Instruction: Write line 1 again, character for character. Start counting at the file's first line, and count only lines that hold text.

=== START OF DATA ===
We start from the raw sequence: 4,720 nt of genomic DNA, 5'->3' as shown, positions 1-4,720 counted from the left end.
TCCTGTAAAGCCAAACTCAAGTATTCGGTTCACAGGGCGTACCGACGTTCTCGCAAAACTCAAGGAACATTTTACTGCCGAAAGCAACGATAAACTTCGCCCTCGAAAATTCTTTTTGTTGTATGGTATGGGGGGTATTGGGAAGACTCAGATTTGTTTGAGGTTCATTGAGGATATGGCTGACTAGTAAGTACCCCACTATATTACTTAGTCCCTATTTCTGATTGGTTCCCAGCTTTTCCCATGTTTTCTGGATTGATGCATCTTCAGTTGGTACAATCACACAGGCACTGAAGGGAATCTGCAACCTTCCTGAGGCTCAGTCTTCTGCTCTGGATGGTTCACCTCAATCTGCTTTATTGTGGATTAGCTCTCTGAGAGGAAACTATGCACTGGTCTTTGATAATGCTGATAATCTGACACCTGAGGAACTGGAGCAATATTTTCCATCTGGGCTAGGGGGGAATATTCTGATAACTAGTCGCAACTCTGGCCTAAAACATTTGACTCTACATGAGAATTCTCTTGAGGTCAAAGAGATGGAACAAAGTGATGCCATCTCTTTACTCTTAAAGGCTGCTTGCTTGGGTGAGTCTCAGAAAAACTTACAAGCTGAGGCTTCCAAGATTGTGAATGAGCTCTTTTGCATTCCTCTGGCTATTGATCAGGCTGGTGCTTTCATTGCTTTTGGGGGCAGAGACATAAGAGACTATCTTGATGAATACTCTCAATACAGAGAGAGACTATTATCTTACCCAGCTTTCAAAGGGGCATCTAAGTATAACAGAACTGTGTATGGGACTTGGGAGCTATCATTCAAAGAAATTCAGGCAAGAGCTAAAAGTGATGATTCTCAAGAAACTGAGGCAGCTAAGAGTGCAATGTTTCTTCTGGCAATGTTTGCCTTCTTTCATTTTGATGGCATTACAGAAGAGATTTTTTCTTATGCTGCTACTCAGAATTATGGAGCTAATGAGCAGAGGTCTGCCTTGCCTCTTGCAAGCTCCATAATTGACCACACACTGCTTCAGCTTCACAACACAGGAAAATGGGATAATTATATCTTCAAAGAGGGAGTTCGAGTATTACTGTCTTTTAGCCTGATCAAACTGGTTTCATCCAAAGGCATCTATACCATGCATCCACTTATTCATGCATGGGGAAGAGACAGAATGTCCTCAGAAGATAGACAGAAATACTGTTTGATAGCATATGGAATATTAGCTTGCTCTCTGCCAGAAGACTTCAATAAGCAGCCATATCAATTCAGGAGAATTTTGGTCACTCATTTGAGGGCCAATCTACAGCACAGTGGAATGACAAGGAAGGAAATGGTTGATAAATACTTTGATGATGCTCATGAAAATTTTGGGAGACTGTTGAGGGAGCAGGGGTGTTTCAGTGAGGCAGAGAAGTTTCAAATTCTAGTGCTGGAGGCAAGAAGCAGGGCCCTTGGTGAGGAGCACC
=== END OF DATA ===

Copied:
We start from the raw sequence: 4,720 nt of genomic DNA, 5'->3' as shown, positions 1-4,720 counted from the left end.